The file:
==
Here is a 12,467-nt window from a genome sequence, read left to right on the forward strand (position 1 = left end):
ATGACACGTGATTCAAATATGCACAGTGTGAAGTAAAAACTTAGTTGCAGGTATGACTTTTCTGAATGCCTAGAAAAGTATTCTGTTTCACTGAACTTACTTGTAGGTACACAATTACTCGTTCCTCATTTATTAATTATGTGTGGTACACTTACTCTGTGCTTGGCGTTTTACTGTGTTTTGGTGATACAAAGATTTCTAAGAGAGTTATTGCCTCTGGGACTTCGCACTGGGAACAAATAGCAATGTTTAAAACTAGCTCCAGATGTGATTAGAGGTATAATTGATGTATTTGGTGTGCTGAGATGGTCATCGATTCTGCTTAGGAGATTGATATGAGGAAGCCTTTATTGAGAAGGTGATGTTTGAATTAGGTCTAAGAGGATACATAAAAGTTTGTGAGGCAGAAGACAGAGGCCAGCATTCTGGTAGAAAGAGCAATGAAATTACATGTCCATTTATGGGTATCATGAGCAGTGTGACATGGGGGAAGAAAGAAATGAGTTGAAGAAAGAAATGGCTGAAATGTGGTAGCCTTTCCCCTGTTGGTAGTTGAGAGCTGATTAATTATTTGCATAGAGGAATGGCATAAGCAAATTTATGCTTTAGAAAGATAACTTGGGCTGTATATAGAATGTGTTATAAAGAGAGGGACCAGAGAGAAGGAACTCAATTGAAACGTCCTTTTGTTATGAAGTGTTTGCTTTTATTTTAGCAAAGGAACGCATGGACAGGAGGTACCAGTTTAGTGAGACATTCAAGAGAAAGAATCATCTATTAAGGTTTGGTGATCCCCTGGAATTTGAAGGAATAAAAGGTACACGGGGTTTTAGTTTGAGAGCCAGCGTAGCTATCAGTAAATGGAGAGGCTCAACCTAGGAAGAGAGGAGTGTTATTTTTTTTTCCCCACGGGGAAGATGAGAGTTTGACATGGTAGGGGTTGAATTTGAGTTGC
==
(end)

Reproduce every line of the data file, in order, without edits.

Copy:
Here is a 12,467-nt window from a genome sequence, read left to right on the forward strand (position 1 = left end):
ATGACACGTGATTCAAATATGCACAGTGTGAAGTAAAAACTTAGTTGCAGGTATGACTTTTCTGAATGCCTAGAAAAGTATTCTGTTTCACTGAACTTACTTGTAGGTACACAATTACTCGTTCCTCATTTATTAATTATGTGTGGTACACTTACTCTGTGCTTGGCGTTTTACTGTGTTTTGGTGATACAAAGATTTCTAAGAGAGTTATTGCCTCTGGGACTTCGCACTGGGAACAAATAGCAATGTTTAAAACTAGCTCCAGATGTGATTAGAGGTATAATTGATGTATTTGGTGTGCTGAGATGGTCATCGATTCTGCTTAGGAGATTGATATGAGGAAGCCTTTATTGAGAAGGTGATGTTTGAATTAGGTCTAAGAGGATACATAAAAGTTTGTGAGGCAGAAGACAGAGGCCAGCATTCTGGTAGAAAGAGCAATGAAATTACATGTCCATTTATGGGTATCATGAGCAGTGTGACATGGGGGAAGAAAGAAATGAGTTGAAGAAAGAAATGGCTGAAATGTGGTAGCCTTTCCCCTGTTGGTAGTTGAGAGCTGATTAATTATTTGCATAGAGGAATGGCATAAGCAAATTTATGCTTTAGAAAGATAACTTGGGCTGTATATAGAATGTGTTATAAAGAGAGGGACCAGAGAGAAGGAACTCAATTGAAACGTCCTTTTGTTATGAAGTGTTTGCTTTTATTTTAGCAAAGGAACGCATGGACAGGAGGTACCAGTTTAGTGAGACATTCAAGAGAAAGAATCATCTATTAAGGTTTGGTGATCCCCTGGAATTTGAAGGAATAAAAGGTACACGGGGTTTTAGTTTGAGAGCCAGCGTAGCTATCAGTAAATGGAGAGGCTCAACCTAGGAAGAGAGGAGTGTTATTTTTTTTTCCCCACGGGGAAGATGAGAGTTTGACATGGTAGGGGTTGAATTTGAGTTGC